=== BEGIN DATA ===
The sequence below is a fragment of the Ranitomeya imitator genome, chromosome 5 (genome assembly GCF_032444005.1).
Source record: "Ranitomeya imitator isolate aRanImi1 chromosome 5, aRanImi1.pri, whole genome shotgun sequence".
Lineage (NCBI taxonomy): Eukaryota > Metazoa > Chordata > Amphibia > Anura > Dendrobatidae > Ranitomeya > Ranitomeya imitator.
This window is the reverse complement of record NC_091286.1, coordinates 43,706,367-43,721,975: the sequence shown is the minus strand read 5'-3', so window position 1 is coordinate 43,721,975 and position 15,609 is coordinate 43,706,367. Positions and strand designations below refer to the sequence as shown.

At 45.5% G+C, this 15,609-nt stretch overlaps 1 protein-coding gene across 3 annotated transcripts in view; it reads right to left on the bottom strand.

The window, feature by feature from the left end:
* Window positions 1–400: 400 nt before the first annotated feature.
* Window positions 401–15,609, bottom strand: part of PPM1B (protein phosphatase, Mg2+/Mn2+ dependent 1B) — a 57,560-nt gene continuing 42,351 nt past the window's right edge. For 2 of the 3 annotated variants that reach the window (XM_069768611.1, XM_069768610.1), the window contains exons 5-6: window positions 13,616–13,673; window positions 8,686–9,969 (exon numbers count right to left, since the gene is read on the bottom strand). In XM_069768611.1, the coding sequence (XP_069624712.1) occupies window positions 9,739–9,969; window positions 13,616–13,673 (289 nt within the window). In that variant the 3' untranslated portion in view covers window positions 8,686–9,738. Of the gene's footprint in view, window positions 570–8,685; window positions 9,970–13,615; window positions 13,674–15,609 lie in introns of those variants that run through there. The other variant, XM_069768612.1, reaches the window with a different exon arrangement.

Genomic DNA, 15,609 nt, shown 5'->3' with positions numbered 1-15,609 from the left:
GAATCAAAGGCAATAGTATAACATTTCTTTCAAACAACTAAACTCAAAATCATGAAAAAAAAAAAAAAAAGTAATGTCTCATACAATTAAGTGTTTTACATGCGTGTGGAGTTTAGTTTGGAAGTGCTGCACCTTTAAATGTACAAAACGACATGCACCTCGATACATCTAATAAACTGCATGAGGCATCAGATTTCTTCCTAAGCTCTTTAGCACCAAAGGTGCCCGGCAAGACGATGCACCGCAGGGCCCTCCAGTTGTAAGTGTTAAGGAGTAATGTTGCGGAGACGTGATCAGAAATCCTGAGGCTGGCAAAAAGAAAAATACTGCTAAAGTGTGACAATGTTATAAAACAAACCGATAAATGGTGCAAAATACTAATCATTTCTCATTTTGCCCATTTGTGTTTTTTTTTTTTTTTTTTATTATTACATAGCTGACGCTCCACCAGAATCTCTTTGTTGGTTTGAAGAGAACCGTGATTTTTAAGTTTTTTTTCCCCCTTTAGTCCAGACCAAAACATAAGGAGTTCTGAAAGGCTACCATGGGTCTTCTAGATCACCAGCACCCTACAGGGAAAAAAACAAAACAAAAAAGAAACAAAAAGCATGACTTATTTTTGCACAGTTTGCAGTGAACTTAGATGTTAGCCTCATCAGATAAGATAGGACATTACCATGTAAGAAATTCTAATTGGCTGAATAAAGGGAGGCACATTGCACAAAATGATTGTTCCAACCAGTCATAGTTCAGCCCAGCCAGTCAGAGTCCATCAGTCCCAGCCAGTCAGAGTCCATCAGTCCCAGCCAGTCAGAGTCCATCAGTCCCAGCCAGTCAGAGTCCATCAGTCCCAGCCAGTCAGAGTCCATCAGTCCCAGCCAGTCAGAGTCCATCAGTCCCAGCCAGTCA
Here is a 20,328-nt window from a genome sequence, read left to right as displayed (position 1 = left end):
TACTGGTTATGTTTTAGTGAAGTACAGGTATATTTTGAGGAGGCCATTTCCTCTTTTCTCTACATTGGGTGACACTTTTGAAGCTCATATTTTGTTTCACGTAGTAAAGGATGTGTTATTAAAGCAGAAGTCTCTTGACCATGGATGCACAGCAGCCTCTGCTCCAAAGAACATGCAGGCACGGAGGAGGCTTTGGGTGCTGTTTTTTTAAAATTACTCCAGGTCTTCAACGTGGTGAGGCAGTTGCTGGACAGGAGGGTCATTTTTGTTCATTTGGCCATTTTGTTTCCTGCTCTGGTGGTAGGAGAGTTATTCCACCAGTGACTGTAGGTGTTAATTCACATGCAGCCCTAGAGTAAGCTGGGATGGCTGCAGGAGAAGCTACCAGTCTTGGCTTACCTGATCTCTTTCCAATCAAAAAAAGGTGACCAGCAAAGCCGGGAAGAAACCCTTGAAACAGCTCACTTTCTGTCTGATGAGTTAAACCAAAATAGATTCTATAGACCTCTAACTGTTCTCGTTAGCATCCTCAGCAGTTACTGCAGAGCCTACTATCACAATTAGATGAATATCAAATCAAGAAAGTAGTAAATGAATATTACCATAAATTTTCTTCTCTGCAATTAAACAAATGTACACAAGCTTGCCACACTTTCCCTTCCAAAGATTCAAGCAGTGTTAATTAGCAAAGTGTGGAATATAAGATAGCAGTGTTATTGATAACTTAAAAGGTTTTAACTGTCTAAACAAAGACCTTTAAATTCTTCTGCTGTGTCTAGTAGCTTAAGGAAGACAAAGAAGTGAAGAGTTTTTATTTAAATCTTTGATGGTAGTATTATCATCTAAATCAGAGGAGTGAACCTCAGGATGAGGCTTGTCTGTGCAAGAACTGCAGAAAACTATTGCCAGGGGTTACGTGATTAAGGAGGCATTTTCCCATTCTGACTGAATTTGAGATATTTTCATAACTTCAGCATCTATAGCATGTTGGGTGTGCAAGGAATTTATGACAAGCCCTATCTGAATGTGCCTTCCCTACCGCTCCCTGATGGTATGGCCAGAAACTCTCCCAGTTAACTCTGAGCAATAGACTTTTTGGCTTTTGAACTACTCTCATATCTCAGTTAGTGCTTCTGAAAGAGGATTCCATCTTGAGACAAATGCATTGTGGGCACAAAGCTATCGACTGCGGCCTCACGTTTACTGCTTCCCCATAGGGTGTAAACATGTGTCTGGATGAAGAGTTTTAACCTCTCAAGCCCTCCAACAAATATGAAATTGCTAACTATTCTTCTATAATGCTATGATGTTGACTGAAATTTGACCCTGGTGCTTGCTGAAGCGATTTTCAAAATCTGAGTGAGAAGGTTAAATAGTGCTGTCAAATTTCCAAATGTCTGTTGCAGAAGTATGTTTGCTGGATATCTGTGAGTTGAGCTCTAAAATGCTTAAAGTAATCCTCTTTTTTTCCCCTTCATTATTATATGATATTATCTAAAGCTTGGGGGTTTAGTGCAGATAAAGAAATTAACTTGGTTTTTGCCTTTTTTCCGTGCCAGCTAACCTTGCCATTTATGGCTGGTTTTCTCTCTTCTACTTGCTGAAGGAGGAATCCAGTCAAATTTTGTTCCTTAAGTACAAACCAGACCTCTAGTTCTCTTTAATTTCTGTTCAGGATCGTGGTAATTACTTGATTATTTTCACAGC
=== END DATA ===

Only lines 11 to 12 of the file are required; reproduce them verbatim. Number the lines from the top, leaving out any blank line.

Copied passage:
Here is a 20,328-nt window from a genome sequence, read left to right as displayed (position 1 = left end):
TACTGGTTATGTTTTAGTGAAGTACAGGTATATTTTGAGGAGGCCATTTCCTCTTTTCTCTACATTGGGTGACACTTTTGAAGCTCATATTTTGTTTCACGTAGTAAAGGATGTGTTATTAAAGCAGAAGTCTCTTGACCATGGATGCACAGCAGCCTCTGCTCCAAAGAACATGCAGGCACGGAGGAGGCTTTGGGTGCTGTTTTTTTAAAATTACTCCAGGTCTTCAACGTGGTGAGGCAGTTGCTGGACAGGAGGGTCATTTTTGTTCATTTGGCCATTTTGTTTCCTGCTCTGGTGGTAGGAGAGTTATTCCACCAGTGACTGTAGGTGTTAATTCACATGCAGCCCTAGAGTAAGCTGGGATGGCTGCAGGAGAAGCTACCAGTCTTGGCTTACCTGATCTCTTTCCAATCAAAAAAAGGTGACCAGCAAAGCCGGGAAGAAACCCTTGAAACAGCTCACTTTCTGTCTGATGAGTTAAACCAAAATAGATTCTATAGACCTCTAACTGTTCTCGTTAGCATCCTCAGCAGTTACTGCAGAGCCTACTATCACAATTAGATGAATATCAAATCAAGAAAGTAGTAAATGAATATTACCATAAATTTTCTTCTCTGCAATTAAACAAATGTACACAAGCTTGCCACACTTTCCCTTCCAAAGATTCAAGCAGTGTTAATTAGCAAAGTGTGGAATATAAGATAGCAGTGTTATTGATAACTTAAAAGGTTTTAACTGTCTAAACAAAGACCTTTAAATTCTTCTGCTGTGTCTAGTAGCTTAAGGAAGACAAAGAAGTGAAGAGTTTTTATTTAAATCTTTGATGGTAGTATTATCATCTAAATCAGAGGAGTGAACCTCAGGATGAGGCTTGTCTGTGCAAGAACTGCAGAAAACTATTGCCAGGGGTTACGTGATTAAGGAGGCATTTTCCCATTCTGACTGAATTTGAGATATTTTCATAACTTCAGCATCTATAGCATGTTGGGTGTGCAAGGAATTTATGACAAGCCCTATCTGAATGTGCCTTCCCTACCGCTCCCTGATGGTATGGCCAGAAACTCTCCCAGTTAACTCTGAGCAATAGACTTTTTGGCTTTTGAACTACTCTCATATCTCAGTTAGTGCTTCTGAAAGAGGATTCCATCTTGAGACAAATGCATTGTGGGCACAAAGCTATCGACTGCGGCCTCACGTTTACTGCTTCCCCATAGGGTGTAAACATGTGTCTGGATGAAGAGTTTTAACCTCTCAAGCCCTCCAACAAATATGAAATTGCTAACTATTCTTCTATAATGCTATGATGTTGACTGAAATTTGACCCTGGTGCTTGCTGAAGCGATTTTCAAAATCTGAGTGAGAAGGTTAAATAGTGCTGTCAAATTTCCAAATGTCTGTTGCAGAAGTATGTTTGCTGGATATCTGTGAGTTGAGCTCTAAAATGCTTAAAGTAATCCTCTTTTTTTCCCCTTCATTATTATATGATATTATCTAAAGCTTGGGGGTTTAGTGCAGATAAAGAAATTAACTTGGTTTTTGCCTTTTTTCCGTGCCAGCTAACCTTGCCATTTATGGCTGGTTTTCTCTCTTCTACTTGCTGAAGGAGGAATCCAGTCAAATTTTGTTCCTTAAGTACAAACCAGACCTCTAGTTCTCTTTAATTTCTGTTCAGGATCGTGGTAATTACTTGATTATTTTCACAGC